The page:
While in science courses lab tests might involve actual experiments, maths lab tests are similar to the maths exams you’re probably used to in high school, with two key differences. Firstly, they’re held online, on a service like Mobius or Numbas. Secondly, you’ll be provided with a question bank, with randomised numbers or other slight variations appearing in the actual exam, which means you have plenty of chances to prepare.
Topping your lab tests:
- Since all the questions are available to you, it means there’s no excuse for not knowing what’s in the exam. I personally liked to grind practice exams until I could consistently get full marks before attempting the real thing, but even a couple of runthroughs will improve your confidence hugely for the actual test.
- As of 21T3, these lab tests were open book, so make use of your resources! Software like Maple and Wolfram Alpha can be used to do tricky calculations, which can free up brainspace for problem solving.
All Courses - Online Exam
With Covid, lockdowns, and an ever-expanding CSE cohort, more and more final exams are shifting away from in-person, especially first year courses. However, don’t be intimidated by online exams! As long as you’ve prepared well, all your normal exam-taking strategies still apply, so believe in yourself and go forth.
Excelling in your exams
- The work you are provided in your course is usually a very good indication of what’s going to be in the final exam - things like tutorial questions for maths, and labs for comp courses. In fact, this stuff is probably even more important than your lectures, so do as much as you can throughout the term! Pay special attention to challenge questions and past exams, since these are the things that will bump you up to the next grade. If you’ve run out of practice questions, look for similar ones online - nothing taught at UNSW is a secret sauce, so don’t be afraid to look outside the uni’s resources.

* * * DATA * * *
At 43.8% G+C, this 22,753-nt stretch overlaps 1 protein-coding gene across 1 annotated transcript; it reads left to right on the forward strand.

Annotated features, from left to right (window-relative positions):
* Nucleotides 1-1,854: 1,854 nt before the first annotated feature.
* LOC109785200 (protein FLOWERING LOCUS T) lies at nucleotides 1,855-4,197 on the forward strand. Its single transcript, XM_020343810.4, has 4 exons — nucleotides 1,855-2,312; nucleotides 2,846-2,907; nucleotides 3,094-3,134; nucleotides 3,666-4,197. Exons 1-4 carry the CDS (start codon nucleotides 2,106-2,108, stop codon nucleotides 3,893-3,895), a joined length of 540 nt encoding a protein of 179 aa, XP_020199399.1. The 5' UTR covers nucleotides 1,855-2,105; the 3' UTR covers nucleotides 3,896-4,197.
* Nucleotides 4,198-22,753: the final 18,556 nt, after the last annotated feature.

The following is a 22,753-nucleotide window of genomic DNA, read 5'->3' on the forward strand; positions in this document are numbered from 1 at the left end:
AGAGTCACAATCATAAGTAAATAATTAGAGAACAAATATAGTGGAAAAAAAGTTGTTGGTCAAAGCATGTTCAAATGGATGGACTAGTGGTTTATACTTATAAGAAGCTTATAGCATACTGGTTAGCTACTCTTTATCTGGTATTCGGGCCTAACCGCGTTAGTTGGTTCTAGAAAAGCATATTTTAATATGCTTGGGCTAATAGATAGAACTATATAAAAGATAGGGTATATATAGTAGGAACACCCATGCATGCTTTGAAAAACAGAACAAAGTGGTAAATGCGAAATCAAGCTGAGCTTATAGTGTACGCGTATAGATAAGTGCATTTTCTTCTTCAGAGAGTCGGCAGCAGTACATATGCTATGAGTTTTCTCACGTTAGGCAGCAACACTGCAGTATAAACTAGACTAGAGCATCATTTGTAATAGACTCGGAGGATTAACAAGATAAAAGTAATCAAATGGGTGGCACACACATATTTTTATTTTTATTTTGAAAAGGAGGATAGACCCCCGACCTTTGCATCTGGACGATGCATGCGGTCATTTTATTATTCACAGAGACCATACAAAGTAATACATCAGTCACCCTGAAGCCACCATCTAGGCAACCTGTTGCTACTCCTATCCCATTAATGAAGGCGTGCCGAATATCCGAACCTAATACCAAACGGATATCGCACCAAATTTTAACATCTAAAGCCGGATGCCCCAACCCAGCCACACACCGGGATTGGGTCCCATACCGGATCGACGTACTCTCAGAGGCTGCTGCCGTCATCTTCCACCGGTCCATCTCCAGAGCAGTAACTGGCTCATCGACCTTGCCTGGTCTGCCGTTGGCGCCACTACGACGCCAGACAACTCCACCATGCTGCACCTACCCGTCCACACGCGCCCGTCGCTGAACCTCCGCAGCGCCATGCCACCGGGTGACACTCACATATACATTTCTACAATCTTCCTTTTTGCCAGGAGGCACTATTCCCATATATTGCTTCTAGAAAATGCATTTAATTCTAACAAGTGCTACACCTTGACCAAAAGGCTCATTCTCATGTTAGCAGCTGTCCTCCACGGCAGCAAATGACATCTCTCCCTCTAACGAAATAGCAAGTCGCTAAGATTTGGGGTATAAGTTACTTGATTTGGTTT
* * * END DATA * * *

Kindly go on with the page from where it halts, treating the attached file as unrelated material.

- That being said, you'll always regret leaving cramming to the last minute, so don't forget to stay up to date with your lectures and other classes throughout the term too!
- Attend a revision workshop. CSESoc runs revision sessions or competitions for most first year comp courses, and other societies and some courses hold equivalents for other courses. It's the perfect place to fill in knowledge gaps and ask those last minute questions before your exam.
- If the online exam servers go down, don’t panic! Everyone else in the course is going through the same thing as you, and course staff are there to make sure everyone gets fairly assessed. And definitely don't spam the course forum or your lecturer with panicked messages.
Finally, even if the learning curve in uni seems unnecessarily hard, don't stress too much about getting a good mark! While it might be harder to get a HD than in high school, in the long run companies care more about your skills and your passions than a raw mark.
If you’re looking for specific places to study on campus, check out our YT video on study spaces here!